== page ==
The parties are also responsible for payment of the mediator’s fees, unless they are eligible for public funding (Legal Aid).



It is common for parties to be referred to a mediator by their lawyer if, after an initial consideration of the issues, mediation is identified as a suitable dispute resolution process. Once mediation begins, it is usual for lawyers to provide input and advice, outside the mediation process. A lawyer’s input can involve any of the following:

  • Helping a party assess the strengths and weaknesses of options discussed in mediation.
  • Advising on the viability and enforceability of potential settlement options.
  • Evaluating the legal implications of a proposed course of action.
  • Assisting a party to identify specific needs, interests and issues to be met or addressed in the mediation process.
  • Exploring resolution with a party based on their interests, rather than arguing the best legal case based on rights.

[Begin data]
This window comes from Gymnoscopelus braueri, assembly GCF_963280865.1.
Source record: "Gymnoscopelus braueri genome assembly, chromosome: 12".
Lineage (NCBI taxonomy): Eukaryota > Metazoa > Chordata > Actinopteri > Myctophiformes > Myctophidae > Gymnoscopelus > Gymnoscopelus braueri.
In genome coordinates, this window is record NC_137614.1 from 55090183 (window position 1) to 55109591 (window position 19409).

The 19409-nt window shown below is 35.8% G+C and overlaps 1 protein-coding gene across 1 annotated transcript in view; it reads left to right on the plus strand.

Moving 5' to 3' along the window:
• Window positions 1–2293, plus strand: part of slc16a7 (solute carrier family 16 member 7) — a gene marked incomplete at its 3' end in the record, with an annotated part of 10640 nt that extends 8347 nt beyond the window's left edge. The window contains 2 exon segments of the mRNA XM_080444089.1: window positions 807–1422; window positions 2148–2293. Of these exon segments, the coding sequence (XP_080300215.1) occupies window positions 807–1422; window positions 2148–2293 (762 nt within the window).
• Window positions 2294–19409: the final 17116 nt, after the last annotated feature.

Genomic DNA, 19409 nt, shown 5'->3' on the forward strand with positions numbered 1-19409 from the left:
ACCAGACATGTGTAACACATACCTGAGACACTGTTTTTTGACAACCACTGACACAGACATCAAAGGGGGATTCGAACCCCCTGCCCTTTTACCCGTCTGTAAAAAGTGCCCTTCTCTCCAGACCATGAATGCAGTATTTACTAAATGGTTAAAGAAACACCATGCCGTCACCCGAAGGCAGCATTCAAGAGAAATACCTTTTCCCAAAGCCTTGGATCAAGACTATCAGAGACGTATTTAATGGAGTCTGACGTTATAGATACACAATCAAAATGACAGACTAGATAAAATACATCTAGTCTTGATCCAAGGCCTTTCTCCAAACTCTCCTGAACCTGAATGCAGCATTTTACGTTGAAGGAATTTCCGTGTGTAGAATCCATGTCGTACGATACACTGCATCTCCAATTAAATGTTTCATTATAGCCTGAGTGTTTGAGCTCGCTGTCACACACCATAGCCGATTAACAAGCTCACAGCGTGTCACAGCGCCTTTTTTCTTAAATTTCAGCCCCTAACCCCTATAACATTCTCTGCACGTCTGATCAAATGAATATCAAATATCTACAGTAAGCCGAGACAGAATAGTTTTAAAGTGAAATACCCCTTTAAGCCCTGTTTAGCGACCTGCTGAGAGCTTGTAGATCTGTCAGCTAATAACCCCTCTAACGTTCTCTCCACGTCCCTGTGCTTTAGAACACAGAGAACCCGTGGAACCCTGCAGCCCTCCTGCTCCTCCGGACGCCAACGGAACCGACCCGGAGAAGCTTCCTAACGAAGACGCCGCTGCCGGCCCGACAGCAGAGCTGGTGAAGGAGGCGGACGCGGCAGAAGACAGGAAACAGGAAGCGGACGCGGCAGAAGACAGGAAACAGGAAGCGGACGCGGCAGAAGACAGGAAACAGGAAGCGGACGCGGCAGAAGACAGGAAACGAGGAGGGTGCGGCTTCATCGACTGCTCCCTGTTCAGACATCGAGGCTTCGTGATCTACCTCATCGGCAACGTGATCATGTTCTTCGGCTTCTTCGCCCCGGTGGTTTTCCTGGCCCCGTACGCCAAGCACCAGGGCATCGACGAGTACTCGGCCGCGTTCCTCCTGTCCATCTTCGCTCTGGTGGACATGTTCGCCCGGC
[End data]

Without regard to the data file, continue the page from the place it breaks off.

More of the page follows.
• Managing a party’s expectations.
  • Helping a party understand complex legal or technical issues, which may be beyond the mediator’s expertise.
  • Identifying options for a party to take back and discuss in mediation.

Mediation does not exclude the involvement of lawyers within the mediation process. It is however usual for the parties to attend family mediation without lawyers present. The involvement of lawyers in family mediation is the exception rather than the norm, although some mediation schemes do actively involve lawyers in the process.

Where mediation proceeds without lawyers, it is possible for the mediator to invite the parties’ lawyers into the final mediation session. This can be beneficial where the lawyers have reservations about the terms of the proposed agreement reached.

For information about the role of lawyers following mediation, see Steps to take after mediation (part 3 of this article).